If you've been involved in a car accident, your health and recovery should be your first priority. Among your other priorities, you'll have to deal with the matters of insurance and the investigation of the accident. Shortly after the accident, you'll need to speak with an insurance adjuster regarding the damage to your vehicle, your injuries, the nature of the wreck, and the damages incurred by the other driver and vehicle(s) involved. Insurance adjusters assess damages from both sides and assign monetary figures to those damages. These damages, along with the facts from the investigation of the case, determine who is eligible for compensation and the amount of that compensation.
The manner in which you speak to the insurance adjuster(s) you're assigned to can have a surprising impact on your case and the result of the investigation. It's important to remember that insurance adjusters work for the insurance company and are therefore on the side of the insurance company. One of their main goals is to save money for the company they work for. This means they may use tactics that try and minimize the compensation you're awarded.
Here are some tips to help you when speaking with insurance adjusters:
- Don't admit to fault. Even if you're unsure of whether or not you played any role in causing the accident, don't outright admit to fault when speaking with anyone from the insurance company. Doing so may cause them to place you at fault without properly investigating every piece of evidence from the crash. You will want to describe everything that happened in a factual matter without admitting to fault.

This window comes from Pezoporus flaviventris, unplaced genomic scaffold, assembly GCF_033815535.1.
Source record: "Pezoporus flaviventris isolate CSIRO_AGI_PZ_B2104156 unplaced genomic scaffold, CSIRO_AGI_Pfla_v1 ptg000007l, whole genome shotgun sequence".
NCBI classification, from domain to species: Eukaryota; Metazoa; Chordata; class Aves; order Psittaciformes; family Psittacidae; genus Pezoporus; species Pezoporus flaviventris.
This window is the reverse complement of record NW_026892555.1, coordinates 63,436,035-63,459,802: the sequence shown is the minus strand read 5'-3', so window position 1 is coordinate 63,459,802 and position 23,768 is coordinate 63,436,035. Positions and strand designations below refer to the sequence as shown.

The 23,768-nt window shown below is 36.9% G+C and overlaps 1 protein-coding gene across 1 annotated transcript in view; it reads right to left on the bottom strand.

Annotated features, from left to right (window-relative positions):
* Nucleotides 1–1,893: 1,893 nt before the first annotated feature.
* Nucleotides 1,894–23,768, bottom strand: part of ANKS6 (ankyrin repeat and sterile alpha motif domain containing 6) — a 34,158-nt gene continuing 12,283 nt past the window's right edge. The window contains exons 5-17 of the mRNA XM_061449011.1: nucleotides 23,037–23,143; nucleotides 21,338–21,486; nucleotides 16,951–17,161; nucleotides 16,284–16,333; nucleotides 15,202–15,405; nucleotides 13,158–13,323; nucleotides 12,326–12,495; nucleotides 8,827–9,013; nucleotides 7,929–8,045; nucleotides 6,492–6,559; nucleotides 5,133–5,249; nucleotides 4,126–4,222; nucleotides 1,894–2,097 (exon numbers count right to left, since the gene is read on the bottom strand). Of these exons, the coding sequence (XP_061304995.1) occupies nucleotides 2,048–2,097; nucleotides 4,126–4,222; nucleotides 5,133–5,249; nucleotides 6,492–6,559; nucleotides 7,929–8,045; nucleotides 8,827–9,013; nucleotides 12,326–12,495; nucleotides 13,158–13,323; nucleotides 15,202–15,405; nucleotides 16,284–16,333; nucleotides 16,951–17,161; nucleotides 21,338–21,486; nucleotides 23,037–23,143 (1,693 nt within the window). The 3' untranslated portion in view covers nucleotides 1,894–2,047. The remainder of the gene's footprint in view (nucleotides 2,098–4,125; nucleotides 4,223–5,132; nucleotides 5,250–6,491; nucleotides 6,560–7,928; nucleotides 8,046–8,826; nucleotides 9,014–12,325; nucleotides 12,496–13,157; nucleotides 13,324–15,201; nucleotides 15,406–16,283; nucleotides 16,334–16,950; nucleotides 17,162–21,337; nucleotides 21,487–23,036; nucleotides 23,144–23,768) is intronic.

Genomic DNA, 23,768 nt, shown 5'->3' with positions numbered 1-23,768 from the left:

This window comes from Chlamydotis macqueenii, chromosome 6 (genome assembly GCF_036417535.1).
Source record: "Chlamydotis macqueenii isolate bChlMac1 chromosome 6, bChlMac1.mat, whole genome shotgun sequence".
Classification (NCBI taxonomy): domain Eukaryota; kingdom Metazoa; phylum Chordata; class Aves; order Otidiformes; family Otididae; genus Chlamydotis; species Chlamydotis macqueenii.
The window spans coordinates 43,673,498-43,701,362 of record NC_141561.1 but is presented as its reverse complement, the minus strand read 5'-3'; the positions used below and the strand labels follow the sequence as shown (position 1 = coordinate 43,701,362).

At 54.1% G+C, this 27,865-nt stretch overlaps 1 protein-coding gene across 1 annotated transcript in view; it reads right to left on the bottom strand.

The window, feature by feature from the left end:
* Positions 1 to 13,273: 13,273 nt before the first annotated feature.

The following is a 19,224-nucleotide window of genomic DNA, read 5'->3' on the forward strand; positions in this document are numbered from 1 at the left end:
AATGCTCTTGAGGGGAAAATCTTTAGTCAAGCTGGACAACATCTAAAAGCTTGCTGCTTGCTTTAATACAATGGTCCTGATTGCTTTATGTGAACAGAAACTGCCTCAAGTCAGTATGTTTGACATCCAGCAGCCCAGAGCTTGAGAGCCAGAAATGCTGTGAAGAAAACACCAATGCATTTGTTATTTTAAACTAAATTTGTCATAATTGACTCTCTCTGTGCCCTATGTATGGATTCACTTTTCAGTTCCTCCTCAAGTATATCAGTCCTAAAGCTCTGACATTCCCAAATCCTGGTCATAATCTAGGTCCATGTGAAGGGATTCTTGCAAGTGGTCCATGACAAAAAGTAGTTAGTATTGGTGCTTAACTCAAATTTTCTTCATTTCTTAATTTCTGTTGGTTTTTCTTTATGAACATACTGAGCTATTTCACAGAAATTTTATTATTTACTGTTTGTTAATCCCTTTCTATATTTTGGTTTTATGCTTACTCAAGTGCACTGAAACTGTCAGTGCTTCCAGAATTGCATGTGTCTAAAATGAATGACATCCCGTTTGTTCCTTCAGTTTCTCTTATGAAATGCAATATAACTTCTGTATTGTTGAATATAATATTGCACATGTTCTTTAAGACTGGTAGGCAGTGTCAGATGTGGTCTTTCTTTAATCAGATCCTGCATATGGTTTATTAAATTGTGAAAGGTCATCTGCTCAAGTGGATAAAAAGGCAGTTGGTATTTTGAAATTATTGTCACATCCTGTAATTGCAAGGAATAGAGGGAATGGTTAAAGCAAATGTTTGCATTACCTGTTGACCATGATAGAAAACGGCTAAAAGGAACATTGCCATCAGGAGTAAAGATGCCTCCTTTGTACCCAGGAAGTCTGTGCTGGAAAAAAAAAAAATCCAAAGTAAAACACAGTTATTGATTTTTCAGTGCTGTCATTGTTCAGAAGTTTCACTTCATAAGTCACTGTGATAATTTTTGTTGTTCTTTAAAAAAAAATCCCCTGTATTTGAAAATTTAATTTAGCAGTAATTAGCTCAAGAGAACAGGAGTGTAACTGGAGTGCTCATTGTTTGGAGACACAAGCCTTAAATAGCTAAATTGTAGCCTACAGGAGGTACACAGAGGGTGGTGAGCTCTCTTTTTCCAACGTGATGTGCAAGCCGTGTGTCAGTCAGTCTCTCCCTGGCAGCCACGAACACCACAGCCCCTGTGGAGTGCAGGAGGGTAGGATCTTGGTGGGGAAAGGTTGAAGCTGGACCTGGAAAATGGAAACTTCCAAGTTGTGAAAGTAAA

- Don't talk lightly of your injuries. Be careful when discussing your injuries and any treatment courses set up by your doctor. It's somewhat natural to downplay things like pain when speaking with someone over the phone or in person, but this is one area where you'll want to be careful to be absolutely honest regarding the nature of your injuries and what you've experienced after the crash. Even politely answering with "I'm fine" when asked how you're doing at the start of a phone call can downplay your injuries. Downplaying your injuries can cause the adjuster to think they're less severe than they actually are.
- Never agree to an early settlement if it feels wrong to do so. Most adjusters will try and push to complete your claim as quickly as possible, often without investigating every aspect fully. This tactic will often save their company money. Never agree to settle early if you feel there's more to be investigated or that you should be receiving more compensation to help recover the costs of your medical care.
If you ever feel like there are facts about the case that should be investigated more or that the insurance company isn't cooperating or treating you or your case with respect, you should reach out to a car wreck attorney who can assess your case and tell you if legal recourse may be an option. An attorney can investigate every aspect of the accident and determine what party was really at fault for the crash and may be able to help you receive the full amount of compensation you need to recover.
For more guidance, make an appointment with a car wreck law firm.